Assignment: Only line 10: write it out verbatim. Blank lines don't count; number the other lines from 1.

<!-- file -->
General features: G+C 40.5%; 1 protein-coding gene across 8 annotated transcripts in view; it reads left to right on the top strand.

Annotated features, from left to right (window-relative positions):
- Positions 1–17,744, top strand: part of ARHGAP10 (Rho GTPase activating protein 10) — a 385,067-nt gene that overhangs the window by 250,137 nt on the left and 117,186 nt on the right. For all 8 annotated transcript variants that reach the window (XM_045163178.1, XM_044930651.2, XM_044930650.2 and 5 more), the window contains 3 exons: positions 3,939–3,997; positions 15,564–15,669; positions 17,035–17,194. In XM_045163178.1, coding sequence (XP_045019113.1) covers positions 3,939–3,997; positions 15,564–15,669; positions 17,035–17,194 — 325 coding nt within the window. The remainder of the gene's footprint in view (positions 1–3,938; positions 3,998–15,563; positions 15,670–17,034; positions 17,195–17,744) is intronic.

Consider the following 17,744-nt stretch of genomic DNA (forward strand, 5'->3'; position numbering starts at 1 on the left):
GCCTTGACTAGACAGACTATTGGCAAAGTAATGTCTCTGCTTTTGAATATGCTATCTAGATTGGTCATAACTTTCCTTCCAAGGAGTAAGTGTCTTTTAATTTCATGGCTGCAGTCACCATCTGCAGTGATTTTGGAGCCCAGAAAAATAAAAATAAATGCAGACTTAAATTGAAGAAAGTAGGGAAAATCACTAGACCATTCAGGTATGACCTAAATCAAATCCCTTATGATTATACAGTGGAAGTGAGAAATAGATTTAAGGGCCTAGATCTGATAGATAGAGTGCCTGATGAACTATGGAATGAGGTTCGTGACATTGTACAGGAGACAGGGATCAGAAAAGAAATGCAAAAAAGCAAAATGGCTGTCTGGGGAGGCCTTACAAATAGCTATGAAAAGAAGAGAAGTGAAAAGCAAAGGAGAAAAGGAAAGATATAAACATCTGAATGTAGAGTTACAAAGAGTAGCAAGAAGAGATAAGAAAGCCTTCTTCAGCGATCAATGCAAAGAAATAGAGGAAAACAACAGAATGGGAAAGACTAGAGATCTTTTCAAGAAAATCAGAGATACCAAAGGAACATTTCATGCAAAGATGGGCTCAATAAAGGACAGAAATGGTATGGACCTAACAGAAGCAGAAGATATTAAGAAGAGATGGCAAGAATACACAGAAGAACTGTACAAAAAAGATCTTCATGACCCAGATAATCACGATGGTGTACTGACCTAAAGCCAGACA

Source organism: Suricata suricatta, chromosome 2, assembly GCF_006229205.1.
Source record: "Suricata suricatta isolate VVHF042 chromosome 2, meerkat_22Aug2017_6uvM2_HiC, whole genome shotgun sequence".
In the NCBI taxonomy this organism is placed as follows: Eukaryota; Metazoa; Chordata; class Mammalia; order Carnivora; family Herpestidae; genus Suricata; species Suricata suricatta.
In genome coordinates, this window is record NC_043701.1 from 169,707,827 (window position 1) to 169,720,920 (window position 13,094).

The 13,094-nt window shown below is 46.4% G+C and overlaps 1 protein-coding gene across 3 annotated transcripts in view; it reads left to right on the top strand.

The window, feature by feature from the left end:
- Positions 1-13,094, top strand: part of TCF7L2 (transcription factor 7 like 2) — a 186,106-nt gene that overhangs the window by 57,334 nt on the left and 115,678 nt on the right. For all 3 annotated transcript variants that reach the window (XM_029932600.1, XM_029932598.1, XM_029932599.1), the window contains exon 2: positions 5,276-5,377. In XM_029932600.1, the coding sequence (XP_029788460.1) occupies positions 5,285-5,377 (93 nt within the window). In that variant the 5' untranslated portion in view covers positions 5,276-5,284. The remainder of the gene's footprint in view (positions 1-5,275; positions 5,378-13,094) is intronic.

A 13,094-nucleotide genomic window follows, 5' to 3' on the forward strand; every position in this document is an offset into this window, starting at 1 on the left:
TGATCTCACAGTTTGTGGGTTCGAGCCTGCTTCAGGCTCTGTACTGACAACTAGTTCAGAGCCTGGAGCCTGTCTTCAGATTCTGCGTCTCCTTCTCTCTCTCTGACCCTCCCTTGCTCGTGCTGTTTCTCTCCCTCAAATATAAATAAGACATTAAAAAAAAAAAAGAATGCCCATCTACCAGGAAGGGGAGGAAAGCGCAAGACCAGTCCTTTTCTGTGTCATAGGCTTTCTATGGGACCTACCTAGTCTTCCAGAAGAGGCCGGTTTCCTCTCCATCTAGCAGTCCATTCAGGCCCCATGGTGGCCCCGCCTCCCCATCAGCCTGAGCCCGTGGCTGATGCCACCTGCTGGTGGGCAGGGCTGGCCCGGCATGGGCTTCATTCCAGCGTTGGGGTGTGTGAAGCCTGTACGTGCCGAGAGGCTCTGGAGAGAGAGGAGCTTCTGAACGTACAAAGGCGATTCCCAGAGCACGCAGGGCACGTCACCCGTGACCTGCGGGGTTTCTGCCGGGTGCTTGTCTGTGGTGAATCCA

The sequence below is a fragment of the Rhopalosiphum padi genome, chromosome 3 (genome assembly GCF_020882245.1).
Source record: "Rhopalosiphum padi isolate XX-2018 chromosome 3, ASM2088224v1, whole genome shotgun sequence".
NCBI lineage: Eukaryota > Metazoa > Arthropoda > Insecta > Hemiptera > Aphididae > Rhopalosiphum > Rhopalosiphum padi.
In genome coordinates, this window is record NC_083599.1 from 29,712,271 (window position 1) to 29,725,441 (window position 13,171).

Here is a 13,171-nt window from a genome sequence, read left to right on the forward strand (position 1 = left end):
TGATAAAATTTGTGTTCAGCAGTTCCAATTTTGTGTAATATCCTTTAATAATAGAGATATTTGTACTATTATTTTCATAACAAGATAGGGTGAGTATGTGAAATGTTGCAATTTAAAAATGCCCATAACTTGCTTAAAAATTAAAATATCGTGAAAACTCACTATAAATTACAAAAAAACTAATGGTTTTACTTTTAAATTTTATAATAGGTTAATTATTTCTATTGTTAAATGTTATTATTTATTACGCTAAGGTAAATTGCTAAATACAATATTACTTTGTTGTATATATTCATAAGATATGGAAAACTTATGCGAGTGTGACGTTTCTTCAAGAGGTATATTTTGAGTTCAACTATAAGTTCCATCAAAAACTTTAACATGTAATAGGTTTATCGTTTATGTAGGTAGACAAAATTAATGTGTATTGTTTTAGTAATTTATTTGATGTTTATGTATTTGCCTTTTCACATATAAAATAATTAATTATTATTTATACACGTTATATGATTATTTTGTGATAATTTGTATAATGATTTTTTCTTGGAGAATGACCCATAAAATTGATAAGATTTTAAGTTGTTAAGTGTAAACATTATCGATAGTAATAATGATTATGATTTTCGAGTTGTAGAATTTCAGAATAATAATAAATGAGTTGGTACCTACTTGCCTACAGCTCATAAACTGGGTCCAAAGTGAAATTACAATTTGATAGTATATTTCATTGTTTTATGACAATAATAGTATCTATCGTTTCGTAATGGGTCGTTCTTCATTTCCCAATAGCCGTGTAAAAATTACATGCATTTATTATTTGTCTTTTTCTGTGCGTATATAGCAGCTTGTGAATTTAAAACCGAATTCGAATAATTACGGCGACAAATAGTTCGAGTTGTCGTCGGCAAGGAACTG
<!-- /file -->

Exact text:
The 13,094-nt window shown below is 46.4% G+C and overlaps 1 protein-coding gene across 3 annotated transcripts in view; it reads left to right on the top strand.